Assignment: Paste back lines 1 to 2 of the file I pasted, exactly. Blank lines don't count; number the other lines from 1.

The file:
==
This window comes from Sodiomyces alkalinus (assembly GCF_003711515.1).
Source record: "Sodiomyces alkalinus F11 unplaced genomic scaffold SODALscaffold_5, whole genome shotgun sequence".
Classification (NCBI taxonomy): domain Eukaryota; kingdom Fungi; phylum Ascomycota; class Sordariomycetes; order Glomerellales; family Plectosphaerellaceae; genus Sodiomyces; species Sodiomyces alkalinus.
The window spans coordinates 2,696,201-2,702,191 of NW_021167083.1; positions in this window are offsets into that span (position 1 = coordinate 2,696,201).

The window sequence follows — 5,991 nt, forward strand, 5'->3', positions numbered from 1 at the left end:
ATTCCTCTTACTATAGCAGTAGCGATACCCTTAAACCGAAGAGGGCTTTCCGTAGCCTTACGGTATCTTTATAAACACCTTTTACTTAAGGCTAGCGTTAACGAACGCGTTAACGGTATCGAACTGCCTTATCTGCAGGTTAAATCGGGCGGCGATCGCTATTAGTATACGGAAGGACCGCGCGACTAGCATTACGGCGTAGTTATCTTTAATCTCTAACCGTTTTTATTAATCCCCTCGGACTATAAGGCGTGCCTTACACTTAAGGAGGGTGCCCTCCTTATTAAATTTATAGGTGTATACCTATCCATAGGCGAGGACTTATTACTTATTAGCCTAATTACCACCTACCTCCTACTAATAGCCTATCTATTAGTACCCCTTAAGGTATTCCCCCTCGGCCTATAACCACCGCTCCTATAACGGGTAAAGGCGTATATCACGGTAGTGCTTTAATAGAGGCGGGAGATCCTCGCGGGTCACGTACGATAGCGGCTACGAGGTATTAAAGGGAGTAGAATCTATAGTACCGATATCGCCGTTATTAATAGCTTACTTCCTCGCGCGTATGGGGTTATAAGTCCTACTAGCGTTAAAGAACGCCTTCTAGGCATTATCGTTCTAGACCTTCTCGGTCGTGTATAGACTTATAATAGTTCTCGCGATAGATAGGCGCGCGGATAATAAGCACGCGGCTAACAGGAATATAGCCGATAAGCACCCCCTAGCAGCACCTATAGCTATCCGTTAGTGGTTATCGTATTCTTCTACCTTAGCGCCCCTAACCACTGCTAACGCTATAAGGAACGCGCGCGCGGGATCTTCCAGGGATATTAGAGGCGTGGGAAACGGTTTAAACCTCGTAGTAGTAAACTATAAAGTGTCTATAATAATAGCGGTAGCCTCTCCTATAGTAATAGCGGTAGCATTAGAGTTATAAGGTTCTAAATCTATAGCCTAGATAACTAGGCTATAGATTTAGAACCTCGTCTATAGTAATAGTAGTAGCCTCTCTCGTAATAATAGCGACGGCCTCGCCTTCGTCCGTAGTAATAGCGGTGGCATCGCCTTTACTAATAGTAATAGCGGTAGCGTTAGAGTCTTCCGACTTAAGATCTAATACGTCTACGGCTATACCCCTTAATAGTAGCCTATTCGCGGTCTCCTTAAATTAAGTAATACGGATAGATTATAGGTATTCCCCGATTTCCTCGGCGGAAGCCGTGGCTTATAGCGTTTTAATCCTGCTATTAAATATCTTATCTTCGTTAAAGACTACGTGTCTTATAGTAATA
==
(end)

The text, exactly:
This window comes from Sodiomyces alkalinus (assembly GCF_003711515.1).
Source record: "Sodiomyces alkalinus F11 unplaced genomic scaffold SODALscaffold_5, whole genome shotgun sequence".